Offside: Soccer and American Exceptionalism

By Andrei S. Markovits; Steven L. Hellerman | Go to book overview

Notes

Preface
1
Indeed, this quarterfinal game between Brazil and France, played in Estadio Jalisco in Guadalajara, has attained a somewhat legendary status in the world of soccer. Many soccer experts and fans regard it as among the finest ever played in World Cup history, showcasing such talents as Michel Platini, Alain Giresse, Dominic Rocheteau, and Jean Tigana on the French side, and Socrates, Careca, Junior, Zico, and Josimar on the Brazilian team. The much-respected English football magazine Goal listed this game as number one on its list of the top fifty World Cup matches ever played (excluding the 1998 tournament in France). See Gus Martins, “History Repeats Itself” in the Boston Herald, 9 July 1998.

By using the term “American” throughout this book to denote citizens of the United States of America, I beg the indulgence of all readers who reside north or south of the border of the United States and are thus, of course, “American” though not citizens of the United States.


Introduction
1
On the concept of postmaterialist values, lifestyles, and milieus as essential categories of social stratification and cohesion, see Inglehart, Culture Shift and The Silent Revolution.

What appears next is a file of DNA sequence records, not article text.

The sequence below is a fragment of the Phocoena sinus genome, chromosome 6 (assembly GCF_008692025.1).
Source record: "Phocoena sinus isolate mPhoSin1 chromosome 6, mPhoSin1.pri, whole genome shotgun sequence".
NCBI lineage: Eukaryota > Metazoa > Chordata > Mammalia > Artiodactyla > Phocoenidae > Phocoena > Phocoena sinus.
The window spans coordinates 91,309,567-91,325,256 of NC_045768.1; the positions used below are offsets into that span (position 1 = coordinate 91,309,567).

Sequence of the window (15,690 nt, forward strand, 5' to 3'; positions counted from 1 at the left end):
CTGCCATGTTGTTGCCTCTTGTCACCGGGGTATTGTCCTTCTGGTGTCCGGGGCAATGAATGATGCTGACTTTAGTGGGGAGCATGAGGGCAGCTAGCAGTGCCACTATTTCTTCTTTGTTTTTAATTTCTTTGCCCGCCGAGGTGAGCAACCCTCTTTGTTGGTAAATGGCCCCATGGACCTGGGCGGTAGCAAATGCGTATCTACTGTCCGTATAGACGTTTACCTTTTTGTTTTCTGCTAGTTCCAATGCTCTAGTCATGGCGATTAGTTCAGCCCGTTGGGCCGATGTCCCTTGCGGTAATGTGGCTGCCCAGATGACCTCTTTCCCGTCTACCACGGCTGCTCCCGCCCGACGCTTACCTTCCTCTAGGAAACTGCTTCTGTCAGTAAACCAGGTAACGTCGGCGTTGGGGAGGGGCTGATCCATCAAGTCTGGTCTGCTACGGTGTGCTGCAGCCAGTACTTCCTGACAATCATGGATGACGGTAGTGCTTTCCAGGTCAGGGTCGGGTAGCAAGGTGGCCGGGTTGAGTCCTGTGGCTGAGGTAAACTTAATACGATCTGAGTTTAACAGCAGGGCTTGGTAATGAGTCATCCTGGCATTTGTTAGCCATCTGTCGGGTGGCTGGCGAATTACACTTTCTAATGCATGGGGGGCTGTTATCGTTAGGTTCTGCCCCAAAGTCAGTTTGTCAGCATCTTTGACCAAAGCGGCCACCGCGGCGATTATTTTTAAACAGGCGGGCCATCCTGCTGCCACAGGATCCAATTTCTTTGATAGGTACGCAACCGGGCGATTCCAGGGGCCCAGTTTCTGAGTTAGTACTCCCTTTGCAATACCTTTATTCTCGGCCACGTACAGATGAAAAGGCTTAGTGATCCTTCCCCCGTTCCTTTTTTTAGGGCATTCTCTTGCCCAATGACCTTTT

2
On the concepts of Pierre Bourdieu's “habitus” and “cultural capital,” see Swartz, Culture and Power.
3
America's exceptional position is already evident in the difference between what this game is called in the United States and what it is called in much of the rest of the world. Whereas in the United States the game is known as “soccer” and the word “football” is reserved for a very different game that, however, shares its roots with soccer, most countries in the world refer to the game of soccer by its preferred name of “football” or its local linguistic variations, such as “futebol,” “futbol,” “fussball,” “fotball,” “fodbold,” or “voetbal” to note but a few. Of course there is the Italian “calcio,” the Finnish “sakkaa” (which derives from “soccer”) and the Hungarian “labdarugas,” but on the whole a version of “football” has come to denote this game virtually everywhere in the world but in the United States. In our book, we will refer to “soccer” when we mean the kicking game played all over the world and to “football” when we have the American running-and-passing game in mind.
4
See Matthew Brelis, “If an announcer today shouts Goooaaalll! Will anyone in this country hear it?” in the Boston Globe, 12 July 1998; Kirk Johnson, “Soccer Is Trying to Sell the United States a Bill of Goods” in the New York Times, 12 July 1998; and Bob Ryan, “Everyone in the World in on the Fun but US” in the Boston Globe, 10 July 1998.

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